In the last decade, more than 4 million square kilometers of land have been declared as protected areas around the world, with little evidence of how good these areas are at being protected.
Protected areas, also known as conservation areas, are areas that have been designated as such due to their recognized environmental, ecological, or cultural values. Safe areas are classified according to their degree of security, which is determined by the authorizing legislation of each country or the international organizations' rules. Additionally, protected areas are described as areas where human activity or, at the very least, natural resource use is limited.
Protected Areas Around the World
Nearly 55,000 protected areas around the world were studied by a group of experts. All of them were affiliated with Michigan State University to learn what it takes to successfully conserve their habitats - a crucial benchmark for protecting biodiversity and saving natural resources. They agree that it is important to conserve trees in urban areas that are most vulnerable to deforestation, as well as to be prepared to be rigorous in applying deforestation-prevention laws
Related Article: Conservation or Preservation: What's the Difference?
Researchers noticed in a recent issue of Science of the Total Environment that over 4 million square kilometers have been declared as protected areas in the last decade, with little documentation of how good these areas are at protecting around the world.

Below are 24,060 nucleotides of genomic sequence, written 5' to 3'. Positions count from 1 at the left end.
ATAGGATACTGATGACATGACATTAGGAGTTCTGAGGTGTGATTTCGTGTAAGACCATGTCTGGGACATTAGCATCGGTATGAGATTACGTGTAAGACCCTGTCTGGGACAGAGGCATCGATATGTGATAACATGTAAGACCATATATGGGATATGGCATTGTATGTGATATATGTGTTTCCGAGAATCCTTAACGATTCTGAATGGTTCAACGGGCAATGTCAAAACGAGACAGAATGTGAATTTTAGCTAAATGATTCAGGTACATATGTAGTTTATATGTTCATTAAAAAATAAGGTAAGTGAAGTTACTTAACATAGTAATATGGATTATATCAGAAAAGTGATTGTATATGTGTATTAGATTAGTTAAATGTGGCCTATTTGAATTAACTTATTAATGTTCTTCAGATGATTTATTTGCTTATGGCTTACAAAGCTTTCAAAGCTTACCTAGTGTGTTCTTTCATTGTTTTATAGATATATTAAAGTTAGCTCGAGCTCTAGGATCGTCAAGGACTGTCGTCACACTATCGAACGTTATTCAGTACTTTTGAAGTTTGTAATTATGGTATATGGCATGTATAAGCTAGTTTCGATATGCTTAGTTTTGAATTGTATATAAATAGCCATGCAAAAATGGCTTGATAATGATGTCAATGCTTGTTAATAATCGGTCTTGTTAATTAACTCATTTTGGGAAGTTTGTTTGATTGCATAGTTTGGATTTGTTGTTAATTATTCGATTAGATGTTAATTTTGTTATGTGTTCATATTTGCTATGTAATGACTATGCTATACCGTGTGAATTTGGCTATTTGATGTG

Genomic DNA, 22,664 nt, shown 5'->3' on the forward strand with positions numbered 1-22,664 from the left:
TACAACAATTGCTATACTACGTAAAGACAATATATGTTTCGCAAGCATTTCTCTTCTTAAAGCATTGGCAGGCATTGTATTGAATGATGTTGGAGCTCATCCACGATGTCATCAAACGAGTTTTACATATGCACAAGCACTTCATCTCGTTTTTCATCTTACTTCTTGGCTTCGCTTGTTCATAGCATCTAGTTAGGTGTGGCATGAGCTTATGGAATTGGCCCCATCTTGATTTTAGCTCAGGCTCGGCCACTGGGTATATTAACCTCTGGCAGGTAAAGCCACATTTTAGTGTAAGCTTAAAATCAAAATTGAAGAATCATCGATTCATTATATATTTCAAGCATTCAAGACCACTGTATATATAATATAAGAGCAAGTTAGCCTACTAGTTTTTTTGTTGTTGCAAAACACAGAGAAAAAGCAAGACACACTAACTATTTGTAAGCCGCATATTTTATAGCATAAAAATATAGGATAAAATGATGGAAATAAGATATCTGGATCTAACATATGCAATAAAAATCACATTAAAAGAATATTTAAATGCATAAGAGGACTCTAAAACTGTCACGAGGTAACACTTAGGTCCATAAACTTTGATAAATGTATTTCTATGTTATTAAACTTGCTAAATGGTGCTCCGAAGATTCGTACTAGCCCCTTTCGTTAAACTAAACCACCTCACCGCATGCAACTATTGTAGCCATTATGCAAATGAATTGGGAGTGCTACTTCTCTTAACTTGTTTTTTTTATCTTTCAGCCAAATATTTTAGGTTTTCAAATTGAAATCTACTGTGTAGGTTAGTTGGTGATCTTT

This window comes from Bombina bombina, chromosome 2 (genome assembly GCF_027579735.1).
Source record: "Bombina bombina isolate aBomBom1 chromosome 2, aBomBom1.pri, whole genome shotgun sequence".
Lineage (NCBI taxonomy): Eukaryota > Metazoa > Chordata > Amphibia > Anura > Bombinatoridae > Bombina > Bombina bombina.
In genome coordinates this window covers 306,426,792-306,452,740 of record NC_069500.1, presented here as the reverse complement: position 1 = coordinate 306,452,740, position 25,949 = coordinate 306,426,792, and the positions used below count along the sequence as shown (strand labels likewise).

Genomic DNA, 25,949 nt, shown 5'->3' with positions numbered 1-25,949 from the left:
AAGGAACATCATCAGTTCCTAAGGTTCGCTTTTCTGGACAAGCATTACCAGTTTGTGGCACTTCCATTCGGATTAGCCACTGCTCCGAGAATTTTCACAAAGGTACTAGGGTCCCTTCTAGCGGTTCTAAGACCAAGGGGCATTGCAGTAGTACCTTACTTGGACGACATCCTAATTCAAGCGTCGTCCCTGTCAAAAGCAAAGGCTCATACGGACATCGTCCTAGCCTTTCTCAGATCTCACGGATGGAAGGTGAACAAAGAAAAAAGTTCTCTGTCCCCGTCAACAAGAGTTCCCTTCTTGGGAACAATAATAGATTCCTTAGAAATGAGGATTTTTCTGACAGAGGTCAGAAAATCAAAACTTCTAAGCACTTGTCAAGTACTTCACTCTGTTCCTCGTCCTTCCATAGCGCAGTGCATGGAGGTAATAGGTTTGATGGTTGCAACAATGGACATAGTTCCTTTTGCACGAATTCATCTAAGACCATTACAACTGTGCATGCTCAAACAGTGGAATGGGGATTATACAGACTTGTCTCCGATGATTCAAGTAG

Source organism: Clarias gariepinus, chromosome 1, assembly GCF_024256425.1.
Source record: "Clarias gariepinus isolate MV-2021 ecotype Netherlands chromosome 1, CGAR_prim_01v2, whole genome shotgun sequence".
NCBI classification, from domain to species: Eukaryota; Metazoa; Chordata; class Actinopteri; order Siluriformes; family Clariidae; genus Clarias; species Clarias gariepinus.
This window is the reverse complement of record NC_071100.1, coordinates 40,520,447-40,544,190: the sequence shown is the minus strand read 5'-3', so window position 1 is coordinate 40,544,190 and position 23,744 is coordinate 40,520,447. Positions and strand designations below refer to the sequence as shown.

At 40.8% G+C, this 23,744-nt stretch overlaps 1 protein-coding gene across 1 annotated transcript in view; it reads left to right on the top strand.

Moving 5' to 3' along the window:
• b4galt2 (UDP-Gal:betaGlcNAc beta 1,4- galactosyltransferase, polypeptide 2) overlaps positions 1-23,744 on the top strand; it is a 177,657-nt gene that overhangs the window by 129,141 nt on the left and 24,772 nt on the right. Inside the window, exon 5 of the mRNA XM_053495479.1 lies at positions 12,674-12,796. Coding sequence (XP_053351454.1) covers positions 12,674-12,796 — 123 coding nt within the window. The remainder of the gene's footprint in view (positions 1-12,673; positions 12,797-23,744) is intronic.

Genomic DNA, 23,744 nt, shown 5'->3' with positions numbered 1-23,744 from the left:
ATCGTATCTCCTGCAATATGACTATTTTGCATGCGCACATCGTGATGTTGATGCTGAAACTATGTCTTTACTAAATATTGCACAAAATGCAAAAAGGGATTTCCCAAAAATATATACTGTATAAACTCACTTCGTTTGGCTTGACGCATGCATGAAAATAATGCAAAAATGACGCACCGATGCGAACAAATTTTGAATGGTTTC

More trees can absorb greenhouse gases, deter deforestation, reduce drought, purify water, and calm sandstorms if forests are preserved. According to the report, several well-known conservation areas have lost biodiversity that was supposed to be protected.
Lack of Enforcement
"To achieve sustainability, forests must be protected," said Jianguo "Jack" Liu, MSU Rachel Carson Chair in Sustainability and director of the Center for Systems Integration and Sustainability. "It's important to scrutinize protected areas around the world to ensure we're targeting our attention to the right sites."
The study found that about 71 percent of protected areas around the world contributed to preventing forest destruction. However, there is still a lot of growth potential, as about 30 percent of forest loss in protected areas is avoided.
It also found that protected areas in areas where forest destruction was more severe avoided more forest loss.
Finally, it stressed the necessity of enforcing the law strictly. It is vital to implement the law. There is a trade-off at the global level between human uses of natural resources and forest preservation.
In terms of avoiding woodland destruction, private reserves operated similarly to public parks.
Call for Action
The group concluded that simply naming a region as protected is insufficient and that more emphasis should be placed on enhancing the standards of forest management and securing the appropriate forests. Currently, a global trend of naming rural areas as protected areas misses the mark, focusing only on natural areas that are more vulnerable to exploitation.
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